As for the basement, there was no way in hell Mom was stepping down there. “That’s the type of basement that inspired the whole horror genre,” she shivered as she passed the door. So of course I immediately veered left and headed down the stairs.
Dear. God. The. Smell.
Clearly all the rodent skeletons had been moved here, into the bowels of hell. In my many subsequent nightmares, those dark, dank cinderblock walls were covered in chains, manacles, and the other torturous restraining devices depicted all too frequently on Criminal Minds. When I emerged back into the sunlight, I was still swatting at the cobwebs, spiders, and ghosts clinging to my pant legs.
We worked our way behind the barns towards the creek (or crick as we call ’em in Appalachia), wading through the tough weeds that had overtaken the gravel road.
“There’s the old concrete bridge!” Aunt Sharon giggled with glee. “We’d come up here to swim and that thing would just be covered with snakes sunning themselves.”
Bad knees and all, Mom started stomping, making exaggerated noises and whooping at the top of her lungs. I couldn’t decide if it was terrifying or hysterical. She paused long enough to explain. “This is how we’d scare them away!”
Sadly, the bridge itself had mostly crumbled away, and we were unable to cross. That worked out well, however, because we suddenly noticed a small wiry stick of a man clad only in denim shorts and a wildly untamed handlebar mustache. He beamed at us good naturedly as Mom and Sharon rattled on about their adventures in the creek. Eventually the conversation sputtered to a stop as we all stared blankly at one another. Fortunately, Uncle Chuck arrived an instant later to introduce the rest of the family to the new owner.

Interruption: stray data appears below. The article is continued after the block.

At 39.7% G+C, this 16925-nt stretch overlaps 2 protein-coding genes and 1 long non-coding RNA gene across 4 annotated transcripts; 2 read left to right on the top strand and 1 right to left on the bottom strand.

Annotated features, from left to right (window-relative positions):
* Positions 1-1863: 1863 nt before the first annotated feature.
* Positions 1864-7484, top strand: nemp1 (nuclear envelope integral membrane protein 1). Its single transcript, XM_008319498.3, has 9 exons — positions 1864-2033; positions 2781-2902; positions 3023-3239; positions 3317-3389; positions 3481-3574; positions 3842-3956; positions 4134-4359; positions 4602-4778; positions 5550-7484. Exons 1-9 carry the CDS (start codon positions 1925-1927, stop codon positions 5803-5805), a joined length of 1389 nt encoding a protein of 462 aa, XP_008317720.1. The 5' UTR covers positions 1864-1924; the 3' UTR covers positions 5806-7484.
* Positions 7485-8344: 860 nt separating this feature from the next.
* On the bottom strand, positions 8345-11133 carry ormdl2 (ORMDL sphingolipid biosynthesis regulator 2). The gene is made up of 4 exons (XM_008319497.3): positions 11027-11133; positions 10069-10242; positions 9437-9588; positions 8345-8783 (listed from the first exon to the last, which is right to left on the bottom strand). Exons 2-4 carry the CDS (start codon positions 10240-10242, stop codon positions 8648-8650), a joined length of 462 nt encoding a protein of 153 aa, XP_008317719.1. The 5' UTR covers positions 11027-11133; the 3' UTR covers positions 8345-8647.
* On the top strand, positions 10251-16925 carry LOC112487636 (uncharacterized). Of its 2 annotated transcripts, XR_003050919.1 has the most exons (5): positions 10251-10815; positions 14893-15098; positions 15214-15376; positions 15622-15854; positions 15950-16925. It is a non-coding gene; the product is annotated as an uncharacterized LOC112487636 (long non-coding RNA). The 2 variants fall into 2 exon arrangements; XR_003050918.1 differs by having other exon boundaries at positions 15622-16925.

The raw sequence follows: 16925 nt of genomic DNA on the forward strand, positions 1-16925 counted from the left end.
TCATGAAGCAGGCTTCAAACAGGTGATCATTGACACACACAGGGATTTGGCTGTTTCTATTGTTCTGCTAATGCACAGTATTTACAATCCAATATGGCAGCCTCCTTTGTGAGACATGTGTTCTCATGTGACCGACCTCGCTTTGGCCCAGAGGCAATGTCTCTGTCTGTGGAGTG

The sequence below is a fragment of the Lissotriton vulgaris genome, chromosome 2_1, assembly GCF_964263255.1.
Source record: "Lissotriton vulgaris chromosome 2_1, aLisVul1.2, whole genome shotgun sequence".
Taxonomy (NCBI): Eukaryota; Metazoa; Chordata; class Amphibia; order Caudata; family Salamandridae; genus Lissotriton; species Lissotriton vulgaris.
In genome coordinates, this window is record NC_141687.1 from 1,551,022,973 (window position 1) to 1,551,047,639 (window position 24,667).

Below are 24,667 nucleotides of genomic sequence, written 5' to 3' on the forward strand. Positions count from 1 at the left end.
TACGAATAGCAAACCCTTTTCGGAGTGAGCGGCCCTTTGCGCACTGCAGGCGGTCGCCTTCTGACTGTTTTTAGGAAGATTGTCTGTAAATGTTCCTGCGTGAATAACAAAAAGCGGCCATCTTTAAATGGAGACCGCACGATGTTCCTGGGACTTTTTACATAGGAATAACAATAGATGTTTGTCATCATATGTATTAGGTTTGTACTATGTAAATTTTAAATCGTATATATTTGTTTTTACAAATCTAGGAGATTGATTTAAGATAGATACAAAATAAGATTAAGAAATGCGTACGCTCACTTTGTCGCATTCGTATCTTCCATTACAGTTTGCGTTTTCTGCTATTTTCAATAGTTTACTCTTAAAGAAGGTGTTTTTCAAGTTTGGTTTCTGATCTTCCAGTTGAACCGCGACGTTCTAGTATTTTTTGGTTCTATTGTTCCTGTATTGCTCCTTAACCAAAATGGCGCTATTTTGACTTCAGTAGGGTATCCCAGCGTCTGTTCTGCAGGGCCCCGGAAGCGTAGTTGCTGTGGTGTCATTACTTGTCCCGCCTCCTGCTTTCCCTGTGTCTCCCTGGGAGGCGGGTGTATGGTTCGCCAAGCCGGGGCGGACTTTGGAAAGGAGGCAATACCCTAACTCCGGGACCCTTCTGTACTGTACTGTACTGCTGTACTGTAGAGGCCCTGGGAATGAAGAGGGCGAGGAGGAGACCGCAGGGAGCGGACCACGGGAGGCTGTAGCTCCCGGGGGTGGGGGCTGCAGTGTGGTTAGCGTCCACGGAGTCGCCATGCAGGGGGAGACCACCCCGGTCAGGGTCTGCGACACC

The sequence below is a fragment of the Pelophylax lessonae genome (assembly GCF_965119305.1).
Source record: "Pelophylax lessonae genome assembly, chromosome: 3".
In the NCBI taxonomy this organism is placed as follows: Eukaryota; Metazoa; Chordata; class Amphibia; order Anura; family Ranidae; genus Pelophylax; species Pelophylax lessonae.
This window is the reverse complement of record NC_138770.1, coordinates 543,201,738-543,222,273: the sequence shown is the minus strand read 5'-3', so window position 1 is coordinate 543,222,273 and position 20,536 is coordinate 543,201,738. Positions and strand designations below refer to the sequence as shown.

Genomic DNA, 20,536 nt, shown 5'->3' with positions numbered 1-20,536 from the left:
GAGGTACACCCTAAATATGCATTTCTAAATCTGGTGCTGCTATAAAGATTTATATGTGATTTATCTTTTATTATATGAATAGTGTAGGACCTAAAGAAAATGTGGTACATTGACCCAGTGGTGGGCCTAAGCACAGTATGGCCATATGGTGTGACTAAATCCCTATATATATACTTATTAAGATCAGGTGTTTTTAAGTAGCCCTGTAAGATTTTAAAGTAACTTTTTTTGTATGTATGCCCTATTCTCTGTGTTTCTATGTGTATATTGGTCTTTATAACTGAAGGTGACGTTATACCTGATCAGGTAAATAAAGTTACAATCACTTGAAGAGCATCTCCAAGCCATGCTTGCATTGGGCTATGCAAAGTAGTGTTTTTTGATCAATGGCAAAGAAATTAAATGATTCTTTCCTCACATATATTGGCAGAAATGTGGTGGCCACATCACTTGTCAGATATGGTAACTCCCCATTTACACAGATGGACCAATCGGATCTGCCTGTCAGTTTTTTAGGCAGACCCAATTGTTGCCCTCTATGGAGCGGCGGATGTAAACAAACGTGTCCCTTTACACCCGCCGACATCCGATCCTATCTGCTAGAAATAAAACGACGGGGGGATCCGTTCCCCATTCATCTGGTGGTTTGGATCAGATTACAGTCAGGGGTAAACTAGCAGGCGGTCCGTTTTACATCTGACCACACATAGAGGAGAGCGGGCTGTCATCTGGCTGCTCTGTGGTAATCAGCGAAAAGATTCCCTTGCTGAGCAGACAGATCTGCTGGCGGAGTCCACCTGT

Everyone immediately poured on the compliments and thanks. Not me, I was mesmerized. Did I mention he wasn’t wearing anything but those shorts and his mustache? Oh, silly me – there were glasses, too. Perched on the tip of his nose were round specs surrounded by the thinnest of wires. The rest of the bod had not a thing perched anywhere. He wasn’t even wearing shoes! How on earth were his feet navigating the stones, burrs and stalks that were tormenting me around my flip flops?
We all began walking back towards the house. When I wasn’t looking, Chuck and Sharon must have done some shot of Hennessy or something, for suddenly they decided to take off into the woods in search of the ramble. (I can only assume their ramble doesn’t work the same way as the ramble in Central Park.) Rocco and Dad were analyzing some gears in the barn, and suddenly Mom and I were all alone with Mustache Man.
I have no idea what they talked about, honestly. I spent the next three minutes imagining a profound discussion with his nipples. I thought it was rude to just completely leave them out of the conversation while they were so prominently displayed.
“So, you two come here often?”
“Well, you know, any time Mustache Man comes to work on the house,” they squeaked in unison. (They were very small, pert nipples after all).
“Ever worry about injury while he’s swinging hammers or taping drywall?”
“Nah, that’s not bad at all. The only real problems arise when he’s carrying lumber in his arms. We manage to stay out of the way most of the time.”
“Do you get sunburned?”
“Hasn’t been a problem this year with all the rain, really. Besides, we’re like little golden raisins now. I think we’ve grown impervious to sun damage.”
Every now and again, our conversation would lull as we watched Chuck and Sharon disappear and re-appear as they worked through the underbrush surrounding the ramble.
“I hope you won’t be offended, but I have to ask…how do you feel about that mustache?”
“Oh not at all! You’re not the first to ask, you know. We have to say, it provides us with endless entertainment. There’s nothing quite as enjoyable as feeling the tickle of those whiskers when the breeze blows, or riding in the pick-up with the windows open. Sometimes, we even pretend his nose is Rapunzel and we’re just waiting till her hair gets long enough to climb up and rescue her.”
“Well that’s just….well, lovely. I didn’t know that nipples were familiar with fairy tales as a general rule.”
“Oh sure! We get out more than most nipples, ya know.”
“Yes, I gathered that.”
“You know, your mom left a while ago and Mustache Man can’t figure out why you’re staring at us. Maybe we should wrap this up.”
“Yipes, thanks for the heads up. Lovely chatting. I’m sure I’ll see more of you later.”